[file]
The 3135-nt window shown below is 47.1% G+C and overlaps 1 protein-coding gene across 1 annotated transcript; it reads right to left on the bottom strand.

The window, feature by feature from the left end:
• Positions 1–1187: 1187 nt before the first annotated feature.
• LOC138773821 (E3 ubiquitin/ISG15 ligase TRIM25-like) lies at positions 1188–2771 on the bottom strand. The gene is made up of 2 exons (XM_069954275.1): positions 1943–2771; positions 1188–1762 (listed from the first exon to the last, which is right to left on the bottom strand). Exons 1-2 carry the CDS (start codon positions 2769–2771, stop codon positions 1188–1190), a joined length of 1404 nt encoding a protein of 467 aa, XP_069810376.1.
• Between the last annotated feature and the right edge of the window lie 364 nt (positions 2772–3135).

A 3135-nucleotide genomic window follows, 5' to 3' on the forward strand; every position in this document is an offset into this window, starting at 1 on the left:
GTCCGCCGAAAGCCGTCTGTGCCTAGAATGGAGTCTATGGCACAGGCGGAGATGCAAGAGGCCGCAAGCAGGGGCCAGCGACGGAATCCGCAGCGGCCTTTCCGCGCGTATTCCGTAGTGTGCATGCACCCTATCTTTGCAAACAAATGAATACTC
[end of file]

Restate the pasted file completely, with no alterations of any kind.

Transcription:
The 3135-nt window shown below is 47.1% G+C and overlaps 1 protein-coding gene across 1 annotated transcript; it reads right to left on the bottom strand.

The window, feature by feature from the left end:
• Positions 1–1187: 1187 nt before the first annotated feature.
• LOC138773821 (E3 ubiquitin/ISG15 ligase TRIM25-like) lies at positions 1188–2771 on the bottom strand. The gene is made up of 2 exons (XM_069954275.1): positions 1943–2771; positions 1188–1762 (listed from the first exon to the last, which is right to left on the bottom strand). Exons 1-2 carry the CDS (start codon positions 2769–2771, stop codon positions 1188–1190), a joined length of 1404 nt encoding a protein of 467 aa, XP_069810376.1.
• Between the last annotated feature and the right edge of the window lie 364 nt (positions 2772–3135).

A 3135-nucleotide genomic window follows, 5' to 3' on the forward strand; every position in this document is an offset into this window, starting at 1 on the left:
GTCCGCCGAAAGCCGTCTGTGCCTAGAATGGAGTCTATGGCACAGGCGGAGATGCAAGAGGCCGCAAGCAGGGGCCAGCGACGGAATCCGCAGCGGCCTTTCCGCGCGTATTCCGTAGTGTGCATGCACCCTATCTTTGCAAACAAATGAATACTC